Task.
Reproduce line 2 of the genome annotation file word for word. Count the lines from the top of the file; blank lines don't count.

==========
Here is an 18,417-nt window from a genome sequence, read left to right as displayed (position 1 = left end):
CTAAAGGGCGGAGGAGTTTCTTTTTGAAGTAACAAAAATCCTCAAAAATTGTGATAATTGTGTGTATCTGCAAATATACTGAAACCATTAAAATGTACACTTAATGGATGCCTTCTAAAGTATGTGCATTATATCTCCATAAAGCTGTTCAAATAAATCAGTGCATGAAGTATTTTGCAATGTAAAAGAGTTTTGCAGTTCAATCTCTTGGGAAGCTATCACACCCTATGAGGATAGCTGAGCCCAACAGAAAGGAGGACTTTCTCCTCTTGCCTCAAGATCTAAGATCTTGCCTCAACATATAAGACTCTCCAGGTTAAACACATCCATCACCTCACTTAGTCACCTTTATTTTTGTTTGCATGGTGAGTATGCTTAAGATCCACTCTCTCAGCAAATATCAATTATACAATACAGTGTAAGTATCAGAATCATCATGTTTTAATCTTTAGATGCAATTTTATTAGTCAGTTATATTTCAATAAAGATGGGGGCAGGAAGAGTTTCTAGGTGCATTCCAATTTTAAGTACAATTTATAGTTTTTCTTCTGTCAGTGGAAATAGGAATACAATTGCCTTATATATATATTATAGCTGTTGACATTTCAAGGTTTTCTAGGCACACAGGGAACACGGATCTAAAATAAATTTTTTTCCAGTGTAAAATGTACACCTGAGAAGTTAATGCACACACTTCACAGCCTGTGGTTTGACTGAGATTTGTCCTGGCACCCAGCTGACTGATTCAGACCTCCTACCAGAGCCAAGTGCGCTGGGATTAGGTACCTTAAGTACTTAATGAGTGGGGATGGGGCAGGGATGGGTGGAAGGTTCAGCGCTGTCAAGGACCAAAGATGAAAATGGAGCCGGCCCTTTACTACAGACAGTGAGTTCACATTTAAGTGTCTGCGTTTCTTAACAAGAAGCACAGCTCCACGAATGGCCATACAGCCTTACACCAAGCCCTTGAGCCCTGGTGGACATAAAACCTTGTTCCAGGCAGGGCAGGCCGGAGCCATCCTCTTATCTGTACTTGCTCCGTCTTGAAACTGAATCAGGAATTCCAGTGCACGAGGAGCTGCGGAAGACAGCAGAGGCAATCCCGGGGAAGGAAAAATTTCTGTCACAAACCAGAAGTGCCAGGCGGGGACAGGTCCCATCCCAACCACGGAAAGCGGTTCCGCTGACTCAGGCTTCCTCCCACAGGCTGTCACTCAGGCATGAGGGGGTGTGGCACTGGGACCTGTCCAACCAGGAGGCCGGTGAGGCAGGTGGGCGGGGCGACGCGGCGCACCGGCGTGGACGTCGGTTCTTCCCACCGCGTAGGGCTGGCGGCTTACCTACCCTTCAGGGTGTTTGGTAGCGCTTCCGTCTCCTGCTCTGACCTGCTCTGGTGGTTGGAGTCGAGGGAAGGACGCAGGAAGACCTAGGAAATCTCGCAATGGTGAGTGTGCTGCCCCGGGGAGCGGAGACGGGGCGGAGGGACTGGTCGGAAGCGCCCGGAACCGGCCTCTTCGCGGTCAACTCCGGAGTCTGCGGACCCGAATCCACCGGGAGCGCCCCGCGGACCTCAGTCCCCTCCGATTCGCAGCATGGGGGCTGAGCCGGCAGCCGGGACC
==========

CTAAAGGGCGGAGGAGTTTCTTTTTGAAGTAACAAAAATCCTCAAAAATTGTGATAATTGTGTGTATCTGCAAATATACTGAAACCATTAAAATGTACACTTAATGGATGCCTTCTAAAGTATGTGCATTATATCTCCATAAAGCTGTTCAAATAAATCAGTGCATGAAGTATTTTGCAATGTAAAAGAGTTTTGCAGTTCAATCTCTTGGGAAGCTATCACACCCTATGAGGATAGCTGAGCCCAACAGAAAGGAGGACTTTCTCCTCTTGCCTCAAGATCTAAGATCTTGCCTCAACATATAAGACTCTCCAGGTTAAACACATCCATCACCTCACTTAGTCACCTTTATTTTTGTTTGCATGGTGAGTATGCTTAAGATCCACTCTCTCAGCAAATATCAATTATACAATACAGTGTAAGTATCAGAATCATCATGTTTTAATCTTTAGATGCAATTTTATTAGTCAGTTATATTTCAATAAAGATGGGGGCAGGAAGAGTTTCTAGGTGCATTCCAATTTTAAGTACAATTTATAGTTTTTCTTCTGTCAGTGGAAATAGGAATACAATTGCCTTATATATATATTATAGCTGTTGACATTTCAAGGTTTTCTAGGCACACAGGGAACACGGATCTAAAATAAATTTTTTTCCAGTGTAAAATGTACACCTGAGAAGTTAATGCACACACTTCACAGCCTGTGGTTTGACTGAGATTTGTCCTGGCACCCAGCTGACTGATTCAGACCTCCTACCAGAGCCAAGTGCGCTGGGATTAGGTACCTTAAGTACTTAATGAGTGGGGATGGGGCAGGGATGGGTGGAAGGTTCAGCGCTGTCAAGGACCAAAGATGAAAATGGAGCCGGCCCTTTACTACAGACAGTGAGTTCACATTTAAGTGTCTGCGTTTCTTAACAAGAAGCACAGCTCCACGAATGGCCATACAGCCTTACACCAAGCCCTTGAGCCCTGGTGGACATAAAACCTTGTTCCAGGCAGGGCAGGCCGGAGCCATCCTCTTATCTGTACTTGCTCCGTCTTGAAACTGAATCAGGAATTCCAGTGCACGAGGAGCTGCGGAAGACAGCAGAGGCAATCCCGGGGAAGGAAAAATTTCTGTCACAAACCAGAAGTGCCAGGCGGGGACAGGTCCCATCCCAACCACGGAAAGCGGTTCCGCTGACTCAGGCTTCCTCCCACAGGCTGTCACTCAGGCATGAGGGGGTGTGGCACTGGGACCTGTCCAACCAGGAGGCCGGTGAGGCAGGTGGGCGGGGCGACGCGGCGCACCGGCGTGGACGTCGGTTCTTCCCACCGCGTAGGGCTGGCGGCTTACCTACCCTTCAGGGTGTTTGGTAGCGCTTCCGTCTCCTGCTCTGACCTGCTCTGGTGGTTGGAGTCGAGGGAAGGACGCAGGAAGACCTAGGAAATCTCGCAATGGTGAGTGTGCTGCCCCGGGGAGCGGAGACGGGGCGGAGGGACTGGTCGGAAGCGCCCGGAACCGGCCTCTTCGCGGTCAACTCCGGAGTCTGCGGACCCGAATCCACCGGGAGCGCCCCGCGGACCTCAGTCCCCTCCGATTCGCAGCATGGGGGCTGAGCCGGCAGCCGGGACC